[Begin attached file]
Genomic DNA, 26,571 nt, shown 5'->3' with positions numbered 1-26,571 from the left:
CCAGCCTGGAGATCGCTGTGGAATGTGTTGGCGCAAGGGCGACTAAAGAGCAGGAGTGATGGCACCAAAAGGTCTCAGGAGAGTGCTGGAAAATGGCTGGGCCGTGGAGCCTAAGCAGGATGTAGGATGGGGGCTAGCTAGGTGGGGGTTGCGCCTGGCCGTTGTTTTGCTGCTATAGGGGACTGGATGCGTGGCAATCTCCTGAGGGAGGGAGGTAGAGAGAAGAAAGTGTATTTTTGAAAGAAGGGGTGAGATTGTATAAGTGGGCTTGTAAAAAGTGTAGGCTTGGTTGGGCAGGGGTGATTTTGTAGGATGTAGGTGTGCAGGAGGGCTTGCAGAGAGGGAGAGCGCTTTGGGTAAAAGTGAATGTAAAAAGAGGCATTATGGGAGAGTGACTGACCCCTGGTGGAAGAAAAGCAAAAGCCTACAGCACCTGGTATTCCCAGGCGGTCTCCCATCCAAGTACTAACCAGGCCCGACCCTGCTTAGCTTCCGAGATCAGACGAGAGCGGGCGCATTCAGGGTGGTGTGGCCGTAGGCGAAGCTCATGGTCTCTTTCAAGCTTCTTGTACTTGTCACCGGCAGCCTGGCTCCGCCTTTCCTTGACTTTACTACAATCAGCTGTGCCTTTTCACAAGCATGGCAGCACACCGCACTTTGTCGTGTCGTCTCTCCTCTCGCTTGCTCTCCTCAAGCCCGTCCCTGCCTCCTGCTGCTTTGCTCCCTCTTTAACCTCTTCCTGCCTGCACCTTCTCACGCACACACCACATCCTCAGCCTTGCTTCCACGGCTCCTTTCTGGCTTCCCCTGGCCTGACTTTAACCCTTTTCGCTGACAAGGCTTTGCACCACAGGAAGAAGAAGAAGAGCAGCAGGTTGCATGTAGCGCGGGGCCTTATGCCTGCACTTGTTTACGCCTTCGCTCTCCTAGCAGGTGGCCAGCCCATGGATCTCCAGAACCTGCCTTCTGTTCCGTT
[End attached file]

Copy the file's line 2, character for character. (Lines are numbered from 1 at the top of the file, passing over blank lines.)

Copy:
CCAGCCTGGAGATCGCTGTGGAATGTGTTGGCGCAAGGGCGACTAAAGAGCAGGAGTGATGGCACCAAAAGGTCTCAGGAGAGTGCTGGAAAATGGCTGGGCCGTGGAGCCTAAGCAGGATGTAGGATGGGGGCTAGCTAGGTGGGGGTTGCGCCTGGCCGTTGTTTTGCTGCTATAGGGGACTGGATGCGTGGCAATCTCCTGAGGGAGGGAGGTAGAGAGAAGAAAGTGTATTTTTGAAAGAAGGGGTGAGATTGTATAAGTGGGCTTGTAAAAAGTGTAGGCTTGGTTGGGCAGGGGTGATTTTGTAGGATGTAGGTGTGCAGGAGGGCTTGCAGAGAGGGAGAGCGCTTTGGGTAAAAGTGAATGTAAAAAGAGGCATTATGGGAGAGTGACTGACCCCTGGTGGAAGAAAAGCAAAAGCCTACAGCACCTGGTATTCCCAGGCGGTCTCCCATCCAAGTACTAACCAGGCCCGACCCTGCTTAGCTTCCGAGATCAGACGAGAGCGGGCGCATTCAGGGTGGTGTGGCCGTAGGCGAAGCTCATGGTCTCTTTCAAGCTTCTTGTACTTGTCACCGGCAGCCTGGCTCCGCCTTTCCTTGACTTTACTACAATCAGCTGTGCCTTTTCACAAGCATGGCAGCACACCGCACTTTGTCGTGTCGTCTCTCCTCTCGCTTGCTCTCCTCAAGCCCGTCCCTGCCTCCTGCTGCTTTGCTCCCTCTTTAACCTCTTCCTGCCTGCACCTTCTCACGCACACACCACATCCTCAGCCTTGCTTCCACGGCTCCTTTCTGGCTTCCCCTGGCCTGACTTTAACCCTTTTCGCTGACAAGGCTTTGCACCACAGGAAGAAGAAGAAGAGCAGCAGGTTGCATGTAGCGCGGGGCCTTATGCCTGCACTTGTTTACGCCTTCGCTCTCCTAGCAGGTGGCCAGCCCATGGATCTCCAGAACCTGCCTTCTGTTCCGTT